Editor’s note: This is a monthly installment by the co-founder of SC-CARES that spotlights some of the more non-traditional animals undergoing rehabilitation at the shelter.
Here at SC-CARES we have more than 50 parrot residents of various species. In 2004 we were working with a wildlife group called WRI in Winston Salem, N.C. Many of the wildlife rehabilitators had taken in exotics that we received calls for and with no where to turn, these animals would be put down.
We had taken in a male umbrella cockatoo named Charlie from the president of WRI group. At the time Charlie was 12 years old and just as sweet as you can imagine. I trusted him so much that I would take him out and we would take naps together on the couch. In the beginning stages of SC-CARES we were living in North Carolina and thought that adopting these creatures out might be worth a try and Charlie was our first adoption.
Some friends of ours had expressed an interest in having Charlie live with them, so we gave it a shot. He was adopted out and moved to Vermont. Sadly, after less than a year of living with a parrot and the fact that Charlie bit the teenage boy of the home, we received a call that Charlie was returning to us. They could no longer deal with the noise and the mess and the bite was the last straw. Charlie was back with us again and had to adjust to all the changes he had been through. Parrots do not deal with change very well; even the slightest change in their lives such as relocating their cage to a different area can create dramatic effects on them.
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Meanwhile, after five years of searching for the right place to open SC-CARES, we discovered the property we are now on in Georgetown and started the moving process with 36 animals we had already taken in.
We received a call two years after opening SC-CARES from our previous WRI president that she was downsizing to work with dog rescue and would we be able to take several parrots that she had rescued prior. At the time we had room so we said yes!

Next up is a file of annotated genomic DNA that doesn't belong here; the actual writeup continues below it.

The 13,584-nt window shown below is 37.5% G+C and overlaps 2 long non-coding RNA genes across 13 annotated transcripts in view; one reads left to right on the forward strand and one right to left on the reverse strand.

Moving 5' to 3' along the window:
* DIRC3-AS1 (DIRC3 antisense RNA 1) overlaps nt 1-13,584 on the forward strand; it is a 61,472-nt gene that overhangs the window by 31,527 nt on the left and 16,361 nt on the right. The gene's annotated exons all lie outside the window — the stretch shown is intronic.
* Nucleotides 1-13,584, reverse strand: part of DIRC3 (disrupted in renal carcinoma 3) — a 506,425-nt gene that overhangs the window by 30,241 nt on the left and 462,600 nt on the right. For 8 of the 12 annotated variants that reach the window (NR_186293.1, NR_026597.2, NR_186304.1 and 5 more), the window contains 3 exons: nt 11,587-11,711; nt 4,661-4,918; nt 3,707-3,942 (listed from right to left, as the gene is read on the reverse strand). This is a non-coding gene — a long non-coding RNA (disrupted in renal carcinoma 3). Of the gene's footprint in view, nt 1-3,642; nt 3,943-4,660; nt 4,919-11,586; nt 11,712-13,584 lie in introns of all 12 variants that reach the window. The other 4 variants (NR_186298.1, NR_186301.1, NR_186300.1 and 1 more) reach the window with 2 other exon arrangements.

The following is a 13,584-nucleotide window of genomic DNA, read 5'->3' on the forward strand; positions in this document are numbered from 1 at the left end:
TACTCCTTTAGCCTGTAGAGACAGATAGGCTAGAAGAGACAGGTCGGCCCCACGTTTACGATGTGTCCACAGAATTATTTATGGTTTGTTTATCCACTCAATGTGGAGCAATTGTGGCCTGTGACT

When she arrived with the birds she brought another umbrella cockatoo named Stormy. Stormy’s paperwork stated that she was an elder parrot at 62 years of age. We got them settled in and right away Stormy and Charlie became an item. It was as if they were long-lost friends; then the president realized that they were together previously at her house before we took Charlie.
What a reunion it must have been for them! So many years apart and yet they knew each other, remembered each other and were so happy to be together. Everyday here at SC-CARES the birds are out of their houses after they’re fed and there is never a day that goes by that Charlie and Stormy aren’t snuggled together during their time out. Their houses are side by side so they don’t feel alone when they have to go to bed each night. What sweet birds, what a romance – a now 67-year-old female and 16-year-old male. In love with each other every day!
The umbrella cockatoo should be flying free in Indonesia but due to poaching and loss of habitat the cockatoos are listed at the “endangered” level on the conservation status report. The exotic pet industry has bred and distributed thousands here in the U.S. that have been passed around from place to place.
Suffering from the stress, many have plucked themselves bald. Feather plucking is directly linked to stress for these animals. We’re fortunate that we were able to give Stormy some happiness to prevent further destruction of her body. Some parrots will actually continue to pull at themselves until they mutilate their flesh, which in a lot of cases could result in their death. Cockatoos can reach life spans of 60 to 80 years and they choose their mates for life, as seen with Stormy and Charlie.